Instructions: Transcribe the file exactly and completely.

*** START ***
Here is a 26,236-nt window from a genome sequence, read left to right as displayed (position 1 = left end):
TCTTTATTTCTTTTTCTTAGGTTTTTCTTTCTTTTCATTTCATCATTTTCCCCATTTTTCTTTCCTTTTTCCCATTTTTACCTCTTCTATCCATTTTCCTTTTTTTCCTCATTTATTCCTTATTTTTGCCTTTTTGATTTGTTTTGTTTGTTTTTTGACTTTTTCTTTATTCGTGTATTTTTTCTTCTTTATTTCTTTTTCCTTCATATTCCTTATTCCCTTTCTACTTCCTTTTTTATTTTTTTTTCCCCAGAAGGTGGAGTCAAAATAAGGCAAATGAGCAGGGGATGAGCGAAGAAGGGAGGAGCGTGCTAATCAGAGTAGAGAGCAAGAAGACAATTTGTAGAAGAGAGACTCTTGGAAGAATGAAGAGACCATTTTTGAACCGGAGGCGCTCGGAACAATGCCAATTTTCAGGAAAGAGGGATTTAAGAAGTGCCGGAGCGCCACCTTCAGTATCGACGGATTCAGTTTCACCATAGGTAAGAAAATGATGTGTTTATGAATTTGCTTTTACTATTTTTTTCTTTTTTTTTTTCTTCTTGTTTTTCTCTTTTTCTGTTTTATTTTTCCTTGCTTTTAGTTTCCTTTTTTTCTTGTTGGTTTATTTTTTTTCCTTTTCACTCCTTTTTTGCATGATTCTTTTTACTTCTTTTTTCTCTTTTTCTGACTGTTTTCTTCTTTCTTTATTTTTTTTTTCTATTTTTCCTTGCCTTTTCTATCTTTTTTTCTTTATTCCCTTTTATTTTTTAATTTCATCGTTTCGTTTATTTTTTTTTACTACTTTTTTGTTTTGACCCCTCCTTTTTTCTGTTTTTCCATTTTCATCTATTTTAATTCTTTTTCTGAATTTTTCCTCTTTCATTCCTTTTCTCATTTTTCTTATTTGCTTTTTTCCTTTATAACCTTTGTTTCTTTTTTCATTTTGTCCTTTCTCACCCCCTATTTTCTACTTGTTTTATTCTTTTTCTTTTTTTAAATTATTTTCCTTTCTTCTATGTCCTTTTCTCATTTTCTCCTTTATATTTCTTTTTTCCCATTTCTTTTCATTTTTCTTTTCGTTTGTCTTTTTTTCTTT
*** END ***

Here is a 26,236-nt window from a genome sequence, read left to right as displayed (position 1 = left end):
TCTTTATTTCTTTTTCTTAGGTTTTTCTTTCTTTTCATTTCATCATTTTCCCCATTTTTCTTTCCTTTTTCCCATTTTTACCTCTTCTATCCATTTTCCTTTTTTTCCTCATTTATTCCTTATTTTTGCCTTTTTGATTTGTTTTGTTTGTTTTTTGACTTTTTCTTTATTCGTGTATTTTTTCTTCTTTATTTCTTTTTCCTTCATATTCCTTATTCCCTTTCTACTTCCTTTTTTATTTTTTTTTCCCCAGAAGGTGGAGTCAAAATAAGGCAAATGAGCAGGGGATGAGCGAAGAAGGGAGGAGCGTGCTAATCAGAGTAGAGAGCAAGAAGACAATTTGTAGAAGAGAGACTCTTGGAAGAATGAAGAGACCATTTTTGAACCGGAGGCGCTCGGAACAATGCCAATTTTCAGGAAAGAGGGATTTAAGAAGTGCCGGAGCGCCACCTTCAGTATCGACGGATTCAGTTTCACCATAGGTAAGAAAATGATGTGTTTATGAATTTGCTTTTACTATTTTTTTCTTTTTTTTTTTCTTCTTGTTTTTCTCTTTTTCTGTTTTATTTTTCCTTGCTTTTAGTTTCCTTTTTTTCTTGTTGGTTTATTTTTTTTCCTTTTCACTCCTTTTTTGCATGATTCTTTTTACTTCTTTTTTCTCTTTTTCTGACTGTTTTCTTCTTTCTTTATTTTTTTTTTCTATTTTTCCTTGCCTTTTCTATCTTTTTTTCTTTATTCCCTTTTATTTTTTAATTTCATCGTTTCGTTTATTTTTTTTTACTACTTTTTTGTTTTGACCCCTCCTTTTTTCTGTTTTTCCATTTTCATCTATTTTAATTCTTTTTCTGAATTTTTCCTCTTTCATTCCTTTTCTCATTTTTCTTATTTGCTTTTTTCCTTTATAACCTTTGTTTCTTTTTTCATTTTGTCCTTTCTCACCCCCTATTTTCTACTTGTTTTATTCTTTTTCTTTTTTTAAATTATTTTCCTTTCTTCTATGTCCTTTTCTCATTTTCTCCTTTATATTTCTTTTTTCCCATTTCTTTTCATTTTTCTTTTCGTTTGTCTTTTTTTCTTT